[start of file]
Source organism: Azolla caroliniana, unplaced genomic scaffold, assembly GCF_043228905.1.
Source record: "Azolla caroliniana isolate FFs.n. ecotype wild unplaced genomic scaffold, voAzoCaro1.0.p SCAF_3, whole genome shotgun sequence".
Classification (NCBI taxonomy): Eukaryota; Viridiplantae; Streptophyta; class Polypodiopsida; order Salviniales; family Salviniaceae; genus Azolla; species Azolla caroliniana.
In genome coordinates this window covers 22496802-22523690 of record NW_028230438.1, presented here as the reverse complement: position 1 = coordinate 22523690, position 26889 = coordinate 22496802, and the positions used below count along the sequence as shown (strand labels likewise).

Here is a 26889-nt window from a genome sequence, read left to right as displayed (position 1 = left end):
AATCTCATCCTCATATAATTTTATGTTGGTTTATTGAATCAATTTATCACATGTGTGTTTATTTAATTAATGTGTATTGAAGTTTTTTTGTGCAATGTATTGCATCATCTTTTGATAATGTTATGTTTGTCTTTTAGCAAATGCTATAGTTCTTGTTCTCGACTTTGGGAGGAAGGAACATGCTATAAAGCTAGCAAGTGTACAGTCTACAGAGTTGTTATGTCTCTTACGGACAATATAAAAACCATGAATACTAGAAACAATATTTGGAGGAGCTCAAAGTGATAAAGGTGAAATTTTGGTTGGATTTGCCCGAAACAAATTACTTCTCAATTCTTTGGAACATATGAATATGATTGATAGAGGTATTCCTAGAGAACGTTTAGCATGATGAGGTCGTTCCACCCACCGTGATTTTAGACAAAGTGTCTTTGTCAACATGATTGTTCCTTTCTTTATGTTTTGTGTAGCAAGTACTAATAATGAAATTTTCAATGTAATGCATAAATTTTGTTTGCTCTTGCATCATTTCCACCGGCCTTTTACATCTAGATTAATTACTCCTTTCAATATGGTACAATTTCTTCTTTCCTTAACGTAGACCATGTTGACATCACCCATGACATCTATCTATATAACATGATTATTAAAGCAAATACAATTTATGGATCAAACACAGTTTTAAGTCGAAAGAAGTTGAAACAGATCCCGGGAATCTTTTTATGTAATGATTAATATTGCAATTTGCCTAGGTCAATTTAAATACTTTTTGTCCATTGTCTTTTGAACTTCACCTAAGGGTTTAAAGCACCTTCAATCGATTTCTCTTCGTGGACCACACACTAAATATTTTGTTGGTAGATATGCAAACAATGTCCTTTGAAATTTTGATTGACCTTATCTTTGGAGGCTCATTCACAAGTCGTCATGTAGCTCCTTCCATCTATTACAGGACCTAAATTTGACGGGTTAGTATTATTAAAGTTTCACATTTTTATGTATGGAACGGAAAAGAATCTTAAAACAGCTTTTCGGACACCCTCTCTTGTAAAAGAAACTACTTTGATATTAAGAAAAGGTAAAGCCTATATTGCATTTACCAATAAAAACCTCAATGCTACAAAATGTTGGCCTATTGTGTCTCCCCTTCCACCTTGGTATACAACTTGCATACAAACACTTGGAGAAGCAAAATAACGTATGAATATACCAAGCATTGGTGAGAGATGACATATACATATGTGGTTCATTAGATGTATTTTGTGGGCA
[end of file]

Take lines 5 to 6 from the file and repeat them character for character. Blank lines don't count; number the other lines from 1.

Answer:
Here is a 26889-nt window from a genome sequence, read left to right as displayed (position 1 = left end):
AATCTCATCCTCATATAATTTTATGTTGGTTTATTGAATCAATTTATCACATGTGTGTTTATTTAATTAATGTGTATTGAAGTTTTTTTGTGCAATGTATTGCATCATCTTTTGATAATGTTATGTTTGTCTTTTAGCAAATGCTATAGTTCTTGTTCTCGACTTTGGGAGGAAGGAACATGCTATAAAGCTAGCAAGTGTACAGTCTACAGAGTTGTTATGTCTCTTACGGACAATATAAAAACCATGAATACTAGAAACAATATTTGGAGGAGCTCAAAGTGATAAAGGTGAAATTTTGGTTGGATTTGCCCGAAACAAATTACTTCTCAATTCTTTGGAACATATGAATATGATTGATAGAGGTATTCCTAGAGAACGTTTAGCATGATGAGGTCGTTCCACCCACCGTGATTTTAGACAAAGTGTCTTTGTCAACATGATTGTTCCTTTCTTTATGTTTTGTGTAGCAAGTACTAATAATGAAATTTTCAATGTAATGCATAAATTTTGTTTGCTCTTGCATCATTTCCACCGGCCTTTTACATCTAGATTAATTACTCCTTTCAATATGGTACAATTTCTTCTTTCCTTAACGTAGACCATGTTGACATCACCCATGACATCTATCTATATAACATGATTATTAAAGCAAATACAATTTATGGATCAAACACAGTTTTAAGTCGAAAGAAGTTGAAACAGATCCCGGGAATCTTTTTATGTAATGATTAATATTGCAATTTGCCTAGGTCAATTTAAATACTTTTTGTCCATTGTCTTTTGAACTTCACCTAAGGGTTTAAAGCACCTTCAATCGATTTCTCTTCGTGGACCACACACTAAATATTTTGTTGGTAGATATGCAAACAATGTCCTTTGAAATTTTGATTGACCTTATCTTTGGAGGCTCATTCACAAGTCGTCATGTAGCTCCTTCCATCTATTACAGGACCTAAATTTGACGGGTTAGTATTATTAAAGTTTCACATTTTTATGTATGGAACGGAAAAGAATCTTAAAACAGCTTTTCGGACACCCTCTCTTGTAAAAGAAACTACTTTGATATTAAGAAAAGGTAAAGCCTATATTGCATTTACCAATAAAAACCTCAATGCTACAAAATGTTGGCCTATTGTGTCTCCCCTTCCACCTTGGTATACAACTTGCATACAAACACTTGGAGAAGCAAAATAACGTATGAATATACCAAGCATTGGTGAGAGATGACATATACATATGTGGTTCATTAGATGTATTTTGTGGGCA